Night Driving – how to stay safe on the road when it’s dark outside
Friday, 27 January 2017
Night driving is a unique skill and one that takes some getting used to for even the most confident daytime drivers. With that in mind, we thought it’d be a good idea to go through some of the most effective techniques and tips for taking to the road once the sun’s gone down.
Ensure your windscreen is clean
This isn’t a technique as such, but it’s still important to the safety of you, your passengers and other road users. At night, you’ll need to make sure that nothing hinders your vision. Any kind of windscreen dust or dirt will limit how well you can see and make the darkness outside seem even darker. Annoyingly, i will also make any oncoming headlights seem brighter. Don’t forget to give your windscreen a quick clean before you head out at night.
Keep your headlights in tip-top condition
You should make sure that your headlights are clean and aligned correctly: they should be slightly pointing down, away from any other road users. You should also ensure that they’re fully functional on all three settings - side, dipped, and main. Your headlights are perhaps the most important factor when it comes to keeping you safe at night and by not maintaining them you’re creating unnecessary risk for yourself.
When visibility is lower – as it inevitably is when dark - hazards become much more difficult to spot and your reaction time is much lower as a result. Try to ensure that you keep to sensible speeds when the sun goes down: if you’re driving on an unlit road, you should avoid going above any speed that won’t allow you to stop within the stretch of road that your headlights cover.
Avoid being dazzled
Unfortunately, there will always be drivers who neglect to turn their headlights down. If you can see one of these vehicles coming towards you, try to look slightly to the left of the road: a few seconds of exposure to bright headlights can affect your visibility for several minutes, cutting down your reaction time. If you’re being dazzled by a car behind you, take the time to adjust your rear view mirror and get those bright lights out of your eye-line.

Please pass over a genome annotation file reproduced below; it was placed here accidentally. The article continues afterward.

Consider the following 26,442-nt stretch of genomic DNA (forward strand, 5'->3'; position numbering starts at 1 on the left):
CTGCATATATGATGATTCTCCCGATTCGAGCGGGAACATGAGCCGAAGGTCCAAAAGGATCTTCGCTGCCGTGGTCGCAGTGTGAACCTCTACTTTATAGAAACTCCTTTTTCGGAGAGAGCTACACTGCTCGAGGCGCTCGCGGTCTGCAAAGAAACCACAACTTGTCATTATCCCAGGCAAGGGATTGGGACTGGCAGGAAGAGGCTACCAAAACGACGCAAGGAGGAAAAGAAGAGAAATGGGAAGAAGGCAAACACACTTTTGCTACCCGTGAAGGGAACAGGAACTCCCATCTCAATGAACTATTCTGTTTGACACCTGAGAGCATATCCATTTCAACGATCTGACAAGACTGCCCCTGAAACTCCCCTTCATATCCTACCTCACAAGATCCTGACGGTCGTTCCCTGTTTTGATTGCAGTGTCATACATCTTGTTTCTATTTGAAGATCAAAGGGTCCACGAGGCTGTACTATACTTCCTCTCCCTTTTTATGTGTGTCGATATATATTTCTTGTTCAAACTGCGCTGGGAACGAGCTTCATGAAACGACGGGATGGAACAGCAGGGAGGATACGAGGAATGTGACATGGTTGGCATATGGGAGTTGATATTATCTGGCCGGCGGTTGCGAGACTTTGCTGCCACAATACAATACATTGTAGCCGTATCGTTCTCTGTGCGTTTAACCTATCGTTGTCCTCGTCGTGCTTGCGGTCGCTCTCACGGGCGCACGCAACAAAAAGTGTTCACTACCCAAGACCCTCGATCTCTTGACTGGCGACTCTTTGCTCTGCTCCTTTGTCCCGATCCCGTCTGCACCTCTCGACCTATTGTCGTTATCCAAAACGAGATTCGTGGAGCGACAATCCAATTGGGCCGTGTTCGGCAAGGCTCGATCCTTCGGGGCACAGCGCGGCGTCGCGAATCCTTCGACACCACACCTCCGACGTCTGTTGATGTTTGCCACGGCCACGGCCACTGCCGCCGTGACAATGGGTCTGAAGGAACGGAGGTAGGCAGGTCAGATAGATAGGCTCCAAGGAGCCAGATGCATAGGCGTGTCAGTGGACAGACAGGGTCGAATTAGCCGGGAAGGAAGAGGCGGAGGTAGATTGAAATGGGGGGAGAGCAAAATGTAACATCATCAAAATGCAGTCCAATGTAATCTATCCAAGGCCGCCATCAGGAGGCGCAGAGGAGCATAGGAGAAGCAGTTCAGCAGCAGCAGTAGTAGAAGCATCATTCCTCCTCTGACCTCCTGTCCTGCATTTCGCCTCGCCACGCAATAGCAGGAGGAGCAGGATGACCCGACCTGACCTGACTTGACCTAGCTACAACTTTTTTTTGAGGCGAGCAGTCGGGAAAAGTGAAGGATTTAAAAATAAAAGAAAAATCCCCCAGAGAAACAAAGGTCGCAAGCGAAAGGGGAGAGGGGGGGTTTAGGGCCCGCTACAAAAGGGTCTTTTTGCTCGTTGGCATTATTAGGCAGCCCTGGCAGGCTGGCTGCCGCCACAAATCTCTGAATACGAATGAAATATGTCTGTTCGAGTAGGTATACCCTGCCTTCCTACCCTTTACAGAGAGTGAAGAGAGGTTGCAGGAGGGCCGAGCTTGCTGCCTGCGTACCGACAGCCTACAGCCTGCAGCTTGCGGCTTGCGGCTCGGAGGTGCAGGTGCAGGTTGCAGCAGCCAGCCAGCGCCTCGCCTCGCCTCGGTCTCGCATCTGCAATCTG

It’s also important to remember that your brake lights can create dazzle for other motorists: if you’re waiting at a junction or queuing in traffic, try to use your brake pedal as little as possible.
The smoke from cigarettes creates a sort of film on the windscreen that can heavily affect your visibility. Again, the aim at night is to be able to see the road as clearly as possible, and cigarette smoke doesn’t help one bit.
Avoid using your interior lights unless you really need to
Though they can be useful when rummaging around in the car, you should always keep your inside lights off where possible. This way, you’ll be able to avoid interior reflections on your windows that’ll stop you seeing outside.
Use your lights when overtaking
Overtaking at night can be a risky business. Unless you’re on a motorway or any other well-lit road, you’re going to have a limited view ahead of the car you’re overtaking. It’s important to avoid any kind of risky overtake, and to be absolutely certain that the road ahead is clear before you decide to manoeuvre. Once you’ve drawn level with the vehicle you’re overtaking, quickly switch headlights to full beam in order to fully illuminate the road ahead (as long as there are no vehicles ahead of you, of course).
If another driver is overtaking you, then keep your headlights on full beam until they’re level, as this extra light can help them perform the manoeuvre safely. Once they’ve pulled past, return your headlights to dip.
Get lots of rest
Driving at night can become very dangerous if you’re not fully rested. If you’re feeling sleepy behind the wheel - or even just a bit weary - then find a safe and convenient place to stop. Driving at night simply requires more concentration, so it is natural that you’ll get tired more easily. Give yourself time to grab a chocolate bar and a coffee, and hit the road again once you’ve woken up. Don’t take risks with night time driving: doing so can be fatal.
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